Salt is removed from seawater by different varieties of two basic processes: distillation, which is also referred to as "thermal," and reverse osmosis, which is also called "membrane." Distillation involves boiling seawater until it evaporates, leaving the salt behind, and then allowing the water vapor to condense and collect elsewhere. Reverse osmosis uses pressure to force seawater against a specialized filter or semipermeable membrane with openings too small to allow the dissolved salt to pass through.Continue Reading
The distillation processes used for desalination include the multi-stage flash method, multi-effect distillation and vapor compression distillation. Membrane processes include reverse osmosis, electrodialysis and electrodialysis reversal. Multi-stage flash distillation and reverse osmosis account for the majority of the desalination plant methods in use worldwide. The world's largest desalination plant, an integrated power and water facility, is in Saudi Arabia. The largest portion of a domestic water supply produced by seawater desalination, at about 40 percent, is in Israel.
Both the distillation and reverse osmosis desalination methods are expensive. A great deal of electrical power is used, with distillation ranking as the greater energy consumer. Cogeneration is a possible solution to the cost issue which applies the excess heat produced by an electrical power plant to an additional process, such as desalination, in a dual-purpose facility. The majority of cogeneration power plants producing potable water from seawater are in North Africa or in the Middle East where abundant petroleum reserves help offset the limited accessibility of drinking water.Learn more about Chemistry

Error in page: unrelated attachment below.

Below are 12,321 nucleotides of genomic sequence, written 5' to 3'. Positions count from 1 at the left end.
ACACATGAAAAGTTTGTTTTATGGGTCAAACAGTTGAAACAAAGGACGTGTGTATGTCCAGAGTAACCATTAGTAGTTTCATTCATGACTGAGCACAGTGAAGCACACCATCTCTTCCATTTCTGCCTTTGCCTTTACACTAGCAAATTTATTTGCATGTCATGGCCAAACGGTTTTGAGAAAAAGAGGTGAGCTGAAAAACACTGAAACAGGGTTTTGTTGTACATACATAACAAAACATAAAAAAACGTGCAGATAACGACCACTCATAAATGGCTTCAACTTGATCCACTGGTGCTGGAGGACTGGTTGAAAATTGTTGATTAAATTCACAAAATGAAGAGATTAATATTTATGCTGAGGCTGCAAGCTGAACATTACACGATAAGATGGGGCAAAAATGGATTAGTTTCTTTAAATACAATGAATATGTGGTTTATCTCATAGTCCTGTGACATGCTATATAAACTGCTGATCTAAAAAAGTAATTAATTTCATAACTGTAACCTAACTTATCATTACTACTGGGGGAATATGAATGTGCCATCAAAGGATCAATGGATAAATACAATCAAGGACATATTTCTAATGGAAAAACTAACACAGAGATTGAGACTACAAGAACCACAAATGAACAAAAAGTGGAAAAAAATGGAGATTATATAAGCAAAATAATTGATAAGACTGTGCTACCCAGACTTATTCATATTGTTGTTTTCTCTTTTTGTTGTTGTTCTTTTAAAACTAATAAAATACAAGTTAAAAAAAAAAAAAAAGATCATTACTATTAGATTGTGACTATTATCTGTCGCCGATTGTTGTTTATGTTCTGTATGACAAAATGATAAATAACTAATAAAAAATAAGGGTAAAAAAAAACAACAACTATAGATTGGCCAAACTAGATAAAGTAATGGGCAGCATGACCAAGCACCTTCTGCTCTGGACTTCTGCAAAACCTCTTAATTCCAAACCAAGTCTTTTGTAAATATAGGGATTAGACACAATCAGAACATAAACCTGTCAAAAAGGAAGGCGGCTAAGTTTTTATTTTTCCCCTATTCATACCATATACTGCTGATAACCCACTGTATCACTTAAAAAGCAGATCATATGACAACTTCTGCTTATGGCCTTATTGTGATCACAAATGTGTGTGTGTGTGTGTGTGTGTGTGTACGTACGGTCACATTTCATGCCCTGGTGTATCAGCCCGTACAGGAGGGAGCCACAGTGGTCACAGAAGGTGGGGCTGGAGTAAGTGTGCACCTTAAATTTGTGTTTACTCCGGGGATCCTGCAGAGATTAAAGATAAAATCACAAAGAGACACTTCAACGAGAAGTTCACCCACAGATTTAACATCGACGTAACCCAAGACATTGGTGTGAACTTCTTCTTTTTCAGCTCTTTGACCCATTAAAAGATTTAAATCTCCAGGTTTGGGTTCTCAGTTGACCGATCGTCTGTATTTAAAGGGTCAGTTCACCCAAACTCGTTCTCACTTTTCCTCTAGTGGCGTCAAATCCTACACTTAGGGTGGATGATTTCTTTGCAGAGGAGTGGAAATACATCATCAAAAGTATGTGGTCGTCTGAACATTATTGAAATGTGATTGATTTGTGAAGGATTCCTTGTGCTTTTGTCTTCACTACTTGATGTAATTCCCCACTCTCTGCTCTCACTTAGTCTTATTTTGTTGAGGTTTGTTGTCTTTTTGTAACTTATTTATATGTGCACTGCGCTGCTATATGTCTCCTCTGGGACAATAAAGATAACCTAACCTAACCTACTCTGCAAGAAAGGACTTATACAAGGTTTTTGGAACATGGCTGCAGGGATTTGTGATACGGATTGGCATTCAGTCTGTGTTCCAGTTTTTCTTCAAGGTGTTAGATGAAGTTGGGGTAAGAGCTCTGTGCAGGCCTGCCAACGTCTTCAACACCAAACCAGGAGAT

Installing a reverse osmosis, ultrafiltration, distillation or ion exchange system is the most effective method to remove arsenic from well water. Typically these types of systems treat only one faucet in a house. Boiling water or chemically disinfecting it with a treatment, such as chlorine, does not remove arsenic.Full Answer >
Water filters work by disinfection methods, filtration, reverse osmosis, distillation and ion exchange to remove harmful impurities. Each process has its advantages and kills specific types of contaminates. Disinfection methods include using choline, boiling and pasteurization to kill bacteria that cause acute illness, and carbon filtration systems sift out sand, silt, clay and other organic material that has been suspended in the water, as noted by the University of Missouri Extension.Full Answer >
The most effective way to remove fluoride from the water at home is with a reverse osmosis filter. To make a portable reverse osmosis filtration system, buy a filter set, install it under your sink and flush the filter with water. Making a fluoride filter takes roughly 30 minutes and requires a reverse osmosis filter set and needle nose pliers. You may need a drill, an adaptor and gaskets for your faucet.Full Answer >
The most commonly observed real life example of osmosis is the pruning of the fingers when they are immersed in water for a lengthy period of time. Other easily observable examples of osmosis include soaking dehydrated fruit and vegetables until they expand, or watching a freshly watered plant absorb water through the soil.Full Answer >